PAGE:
It has a broad and rounded head and resembles a small bear.
Adults grow to 42 inches in length with a tail about 10 inches long and weigh up to 55 lbs. They are semi-upright so can go from about 18 inches at the shoulder when walking to over 3 feet when standing.
They have thick oily fur that is great at repelling water and keeps it from freezing in snow. They also have very loose fitting skin and extraordinary flexibility that makes them hard to grapple and able to turn fully around in tunnels no bigger than they are.


Gravers are extremely curious and fond of shiny things. They love to explore and often hire on as scouts to explore the area around dwarven settlements to provide early warning against threats, especially in their younger years. They are also natural jewelers and craftsman specializing in fine detail work. Their acute smell makes them great at spotting liars and they tend to be honest themselves and these traits empower them as merchants. They are acquisitive and consider anything not nailed down or watched carefully to be fair game, especially if its shiny or sparkles! However if caught they will happily return it if its politely pointed out.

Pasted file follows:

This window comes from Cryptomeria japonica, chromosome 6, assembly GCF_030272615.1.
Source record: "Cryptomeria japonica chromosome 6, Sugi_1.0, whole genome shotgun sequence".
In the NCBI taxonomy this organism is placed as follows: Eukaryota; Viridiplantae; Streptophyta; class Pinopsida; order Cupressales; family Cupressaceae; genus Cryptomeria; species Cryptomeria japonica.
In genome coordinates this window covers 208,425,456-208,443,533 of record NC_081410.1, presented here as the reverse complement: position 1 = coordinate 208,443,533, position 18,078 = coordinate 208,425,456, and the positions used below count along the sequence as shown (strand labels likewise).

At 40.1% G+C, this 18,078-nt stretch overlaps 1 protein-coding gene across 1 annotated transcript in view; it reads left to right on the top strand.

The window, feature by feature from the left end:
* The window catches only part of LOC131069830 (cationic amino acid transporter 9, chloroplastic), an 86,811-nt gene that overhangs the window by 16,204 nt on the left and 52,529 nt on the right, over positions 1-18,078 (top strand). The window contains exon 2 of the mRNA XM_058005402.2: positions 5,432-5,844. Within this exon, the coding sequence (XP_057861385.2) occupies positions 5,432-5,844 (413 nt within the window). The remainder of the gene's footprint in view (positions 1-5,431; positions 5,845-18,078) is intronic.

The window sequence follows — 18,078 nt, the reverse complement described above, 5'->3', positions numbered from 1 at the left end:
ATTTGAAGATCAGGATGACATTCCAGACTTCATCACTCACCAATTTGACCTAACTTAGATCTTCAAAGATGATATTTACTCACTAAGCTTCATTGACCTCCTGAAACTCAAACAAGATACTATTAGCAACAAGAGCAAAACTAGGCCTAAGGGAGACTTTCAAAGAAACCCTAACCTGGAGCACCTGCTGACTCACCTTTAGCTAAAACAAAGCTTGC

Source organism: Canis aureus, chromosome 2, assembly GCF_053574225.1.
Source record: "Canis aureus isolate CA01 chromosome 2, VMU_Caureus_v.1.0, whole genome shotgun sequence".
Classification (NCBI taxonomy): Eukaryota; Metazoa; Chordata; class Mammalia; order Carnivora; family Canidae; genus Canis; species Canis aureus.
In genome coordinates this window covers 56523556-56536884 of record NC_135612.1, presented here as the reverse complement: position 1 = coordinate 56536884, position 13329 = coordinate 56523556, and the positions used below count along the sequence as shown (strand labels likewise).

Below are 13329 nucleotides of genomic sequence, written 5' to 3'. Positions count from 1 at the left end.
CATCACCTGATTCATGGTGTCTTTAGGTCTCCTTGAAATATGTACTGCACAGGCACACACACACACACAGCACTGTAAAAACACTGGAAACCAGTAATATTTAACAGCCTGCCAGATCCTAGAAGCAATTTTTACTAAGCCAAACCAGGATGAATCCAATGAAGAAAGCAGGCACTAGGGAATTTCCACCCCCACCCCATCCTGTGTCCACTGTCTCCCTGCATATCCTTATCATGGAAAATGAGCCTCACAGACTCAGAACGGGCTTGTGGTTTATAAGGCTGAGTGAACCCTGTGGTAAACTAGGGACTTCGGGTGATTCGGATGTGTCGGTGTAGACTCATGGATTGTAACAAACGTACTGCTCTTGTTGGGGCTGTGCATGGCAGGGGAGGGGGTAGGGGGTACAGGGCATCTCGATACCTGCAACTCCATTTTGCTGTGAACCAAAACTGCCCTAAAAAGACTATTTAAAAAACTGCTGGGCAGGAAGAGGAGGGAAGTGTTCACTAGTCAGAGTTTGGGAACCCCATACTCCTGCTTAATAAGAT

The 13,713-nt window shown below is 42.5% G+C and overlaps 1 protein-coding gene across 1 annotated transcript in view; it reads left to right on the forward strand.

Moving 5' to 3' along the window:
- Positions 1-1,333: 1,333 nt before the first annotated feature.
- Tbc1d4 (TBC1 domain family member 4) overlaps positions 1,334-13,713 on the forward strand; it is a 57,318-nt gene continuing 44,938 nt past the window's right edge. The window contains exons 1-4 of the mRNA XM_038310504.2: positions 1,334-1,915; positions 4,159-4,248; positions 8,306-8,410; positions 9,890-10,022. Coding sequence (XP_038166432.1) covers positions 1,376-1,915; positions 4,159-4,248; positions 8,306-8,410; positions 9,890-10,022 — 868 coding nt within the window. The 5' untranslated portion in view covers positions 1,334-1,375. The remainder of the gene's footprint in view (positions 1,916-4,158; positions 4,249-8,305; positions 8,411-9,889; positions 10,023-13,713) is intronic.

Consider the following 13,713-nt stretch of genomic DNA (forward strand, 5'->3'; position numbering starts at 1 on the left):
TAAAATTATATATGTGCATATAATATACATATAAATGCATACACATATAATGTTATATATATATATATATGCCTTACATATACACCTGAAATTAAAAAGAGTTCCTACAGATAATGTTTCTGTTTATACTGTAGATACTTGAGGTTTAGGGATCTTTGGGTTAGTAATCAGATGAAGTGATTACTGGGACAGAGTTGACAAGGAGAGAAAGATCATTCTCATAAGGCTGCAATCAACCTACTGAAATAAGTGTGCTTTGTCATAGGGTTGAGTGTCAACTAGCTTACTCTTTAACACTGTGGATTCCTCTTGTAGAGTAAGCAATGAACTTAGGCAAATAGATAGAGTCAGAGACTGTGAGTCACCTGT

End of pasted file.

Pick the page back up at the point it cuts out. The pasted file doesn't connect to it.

Gravers get along well with each other and almost everyone, though many find the kleptomania hard to deal with.  However their reputation for honesty and quality craftsmanship make them popular merchants. Due to their inability to wear armor they tend to shy away from adventuring roles, though when they do they tend to be martial artists, scouts and thieves with a few mages here and there.


Magic is very common among gravers, though typically its a variant of Imbuement (Runic) with their own specialized symbol system.  A few learn the full Sigil/Rune system of the Dwarves and fewer still learn other systems.

Known Skills

Enhancement Skills: Annihilating Weapon; Continuing Attack; Crippling Blow; Drugged Weapon; Electric Weapon; Forceful Blow; Ghostly Weapon; Incendiary Weapon; Penetrating Strike; Project Blow; Shockwave; Stupefying Blow; Sudden Death; Supreme Control; Telescoping Weapon; Traumatic Blow.
Transformation Skills: Burning Strike; Chilling Strike; Corrosive Strike; Dazzling Display; Deafening Display; Fatiguing Strike; Impaling Strike; Strike of Negation.

Martial Arts

Gravers favor a grappling and pushing style, mixed with effective use of fang and claw for more serious combat. Many disputes are resolved in a formal match where both fight semi-upright on their haunches and try to shove the other outside a small circle. They feel it looks more 'civilized', though recognize its impracticality in life or death combat where they fight in the more horizontal fashion. they will fight dwarves this way (who also have a similar style).
When in deadly combat they tend to fight in a more crude and even animalistic fashion, using teeth and claws and bringing their opponent to the ground as quickly as possible.Ground Fighting is not needed from a horizontal position, except if they are on their backs.